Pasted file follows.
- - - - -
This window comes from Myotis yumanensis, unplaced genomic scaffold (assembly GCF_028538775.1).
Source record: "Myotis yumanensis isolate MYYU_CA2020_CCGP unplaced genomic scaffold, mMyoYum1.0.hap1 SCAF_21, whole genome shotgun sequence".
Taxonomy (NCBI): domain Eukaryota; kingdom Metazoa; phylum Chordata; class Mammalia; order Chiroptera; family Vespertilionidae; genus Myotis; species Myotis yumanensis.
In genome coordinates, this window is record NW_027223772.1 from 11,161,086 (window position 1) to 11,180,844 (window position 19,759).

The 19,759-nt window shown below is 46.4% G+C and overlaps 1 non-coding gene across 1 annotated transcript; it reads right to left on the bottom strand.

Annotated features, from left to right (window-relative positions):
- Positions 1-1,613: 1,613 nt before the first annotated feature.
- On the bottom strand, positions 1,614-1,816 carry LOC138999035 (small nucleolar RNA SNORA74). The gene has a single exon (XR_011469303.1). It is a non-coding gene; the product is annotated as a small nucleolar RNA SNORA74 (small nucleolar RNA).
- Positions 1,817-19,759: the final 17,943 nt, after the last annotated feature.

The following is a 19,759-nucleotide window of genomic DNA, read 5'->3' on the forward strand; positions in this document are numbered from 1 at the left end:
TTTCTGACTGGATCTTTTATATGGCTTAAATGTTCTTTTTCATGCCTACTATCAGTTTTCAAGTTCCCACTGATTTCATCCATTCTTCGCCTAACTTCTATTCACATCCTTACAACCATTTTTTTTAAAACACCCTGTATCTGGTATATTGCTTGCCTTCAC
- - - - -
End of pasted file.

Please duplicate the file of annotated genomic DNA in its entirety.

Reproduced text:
This window comes from Myotis yumanensis, unplaced genomic scaffold (assembly GCF_028538775.1).
Source record: "Myotis yumanensis isolate MYYU_CA2020_CCGP unplaced genomic scaffold, mMyoYum1.0.hap1 SCAF_21, whole genome shotgun sequence".
Taxonomy (NCBI): domain Eukaryota; kingdom Metazoa; phylum Chordata; class Mammalia; order Chiroptera; family Vespertilionidae; genus Myotis; species Myotis yumanensis.
In genome coordinates, this window is record NW_027223772.1 from 11,161,086 (window position 1) to 11,180,844 (window position 19,759).

The 19,759-nt window shown below is 46.4% G+C and overlaps 1 non-coding gene across 1 annotated transcript; it reads right to left on the bottom strand.

Annotated features, from left to right (window-relative positions):
- Positions 1-1,613: 1,613 nt before the first annotated feature.
- On the bottom strand, positions 1,614-1,816 carry LOC138999035 (small nucleolar RNA SNORA74). The gene has a single exon (XR_011469303.1). It is a non-coding gene; the product is annotated as a small nucleolar RNA SNORA74 (small nucleolar RNA).
- Positions 1,817-19,759: the final 17,943 nt, after the last annotated feature.

The following is a 19,759-nucleotide window of genomic DNA, read 5'->3' on the forward strand; positions in this document are numbered from 1 at the left end:
TTTCTGACTGGATCTTTTATATGGCTTAAATGTTCTTTTTCATGCCTACTATCAGTTTTCAAGTTCCCACTGATTTCATCCATTCTTCGCCTAACTTCTATTCACATCCTTACAACCATTTTTTTTAAAACACCCTGTATCTGGTATATTGCTTGCCTTCAC